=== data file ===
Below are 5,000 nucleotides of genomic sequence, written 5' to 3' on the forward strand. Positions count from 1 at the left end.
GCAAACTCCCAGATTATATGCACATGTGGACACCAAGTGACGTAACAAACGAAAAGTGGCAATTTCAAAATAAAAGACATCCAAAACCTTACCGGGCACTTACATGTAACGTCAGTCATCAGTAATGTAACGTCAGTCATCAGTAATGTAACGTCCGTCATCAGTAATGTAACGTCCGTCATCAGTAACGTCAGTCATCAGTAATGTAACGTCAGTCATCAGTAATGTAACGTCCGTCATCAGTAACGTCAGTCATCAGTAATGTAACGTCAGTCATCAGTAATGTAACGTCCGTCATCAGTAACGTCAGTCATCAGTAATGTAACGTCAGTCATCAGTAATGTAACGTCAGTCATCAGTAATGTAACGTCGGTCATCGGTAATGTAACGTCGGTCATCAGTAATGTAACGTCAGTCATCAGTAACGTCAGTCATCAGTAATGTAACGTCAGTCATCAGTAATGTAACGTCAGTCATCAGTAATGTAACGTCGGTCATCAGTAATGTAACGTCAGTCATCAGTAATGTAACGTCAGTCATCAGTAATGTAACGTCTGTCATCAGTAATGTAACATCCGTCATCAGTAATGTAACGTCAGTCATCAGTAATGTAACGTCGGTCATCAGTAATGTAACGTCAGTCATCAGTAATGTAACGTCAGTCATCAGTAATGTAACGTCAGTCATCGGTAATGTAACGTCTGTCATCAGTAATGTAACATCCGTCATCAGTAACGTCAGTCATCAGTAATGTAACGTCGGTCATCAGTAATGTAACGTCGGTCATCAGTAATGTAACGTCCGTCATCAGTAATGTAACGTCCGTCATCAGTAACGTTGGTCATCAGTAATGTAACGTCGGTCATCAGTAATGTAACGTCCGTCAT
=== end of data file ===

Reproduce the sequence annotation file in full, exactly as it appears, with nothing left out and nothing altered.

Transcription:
Below are 5,000 nucleotides of genomic sequence, written 5' to 3' on the forward strand. Positions count from 1 at the left end.
GCAAACTCCCAGATTATATGCACATGTGGACACCAAGTGACGTAACAAACGAAAAGTGGCAATTTCAAAATAAAAGACATCCAAAACCTTACCGGGCACTTACATGTAACGTCAGTCATCAGTAATGTAACGTCAGTCATCAGTAATGTAACGTCCGTCATCAGTAATGTAACGTCCGTCATCAGTAACGTCAGTCATCAGTAATGTAACGTCAGTCATCAGTAATGTAACGTCCGTCATCAGTAACGTCAGTCATCAGTAATGTAACGTCAGTCATCAGTAATGTAACGTCCGTCATCAGTAACGTCAGTCATCAGTAATGTAACGTCAGTCATCAGTAATGTAACGTCAGTCATCAGTAATGTAACGTCGGTCATCGGTAATGTAACGTCGGTCATCAGTAATGTAACGTCAGTCATCAGTAACGTCAGTCATCAGTAATGTAACGTCAGTCATCAGTAATGTAACGTCAGTCATCAGTAATGTAACGTCGGTCATCAGTAATGTAACGTCAGTCATCAGTAATGTAACGTCAGTCATCAGTAATGTAACGTCTGTCATCAGTAATGTAACATCCGTCATCAGTAATGTAACGTCAGTCATCAGTAATGTAACGTCGGTCATCAGTAATGTAACGTCAGTCATCAGTAATGTAACGTCAGTCATCAGTAATGTAACGTCAGTCATCGGTAATGTAACGTCTGTCATCAGTAATGTAACATCCGTCATCAGTAACGTCAGTCATCAGTAATGTAACGTCGGTCATCAGTAATGTAACGTCGGTCATCAGTAATGTAACGTCCGTCATCAGTAATGTAACGTCCGTCATCAGTAACGTTGGTCATCAGTAATGTAACGTCGGTCATCAGTAATGTAACGTCCGTCAT